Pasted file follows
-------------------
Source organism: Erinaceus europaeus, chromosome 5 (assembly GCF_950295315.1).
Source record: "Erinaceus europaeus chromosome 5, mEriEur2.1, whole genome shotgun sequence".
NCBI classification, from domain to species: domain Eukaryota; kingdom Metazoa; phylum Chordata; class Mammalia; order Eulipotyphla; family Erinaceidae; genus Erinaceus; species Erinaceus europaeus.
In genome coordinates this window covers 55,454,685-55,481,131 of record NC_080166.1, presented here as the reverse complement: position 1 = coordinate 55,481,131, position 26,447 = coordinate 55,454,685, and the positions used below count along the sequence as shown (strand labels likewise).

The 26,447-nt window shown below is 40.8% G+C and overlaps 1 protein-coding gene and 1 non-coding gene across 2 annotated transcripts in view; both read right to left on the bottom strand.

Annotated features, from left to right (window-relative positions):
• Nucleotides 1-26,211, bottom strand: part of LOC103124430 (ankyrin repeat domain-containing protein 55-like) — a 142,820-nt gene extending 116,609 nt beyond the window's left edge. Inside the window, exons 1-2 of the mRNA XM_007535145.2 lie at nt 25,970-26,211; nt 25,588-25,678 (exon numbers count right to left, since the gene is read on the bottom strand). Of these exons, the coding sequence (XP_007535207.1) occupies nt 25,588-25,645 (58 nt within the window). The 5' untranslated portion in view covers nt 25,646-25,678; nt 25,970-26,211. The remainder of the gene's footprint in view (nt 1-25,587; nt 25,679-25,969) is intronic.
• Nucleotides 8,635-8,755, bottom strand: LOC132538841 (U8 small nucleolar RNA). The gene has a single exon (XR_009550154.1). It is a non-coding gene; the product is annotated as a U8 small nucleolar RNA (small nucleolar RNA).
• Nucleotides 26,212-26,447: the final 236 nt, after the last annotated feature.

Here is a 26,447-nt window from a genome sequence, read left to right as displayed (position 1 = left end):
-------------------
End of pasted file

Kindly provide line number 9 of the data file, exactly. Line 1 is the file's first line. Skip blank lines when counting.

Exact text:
• Nucleotides 26,212-26,447: the final 236 nt, after the last annotated feature.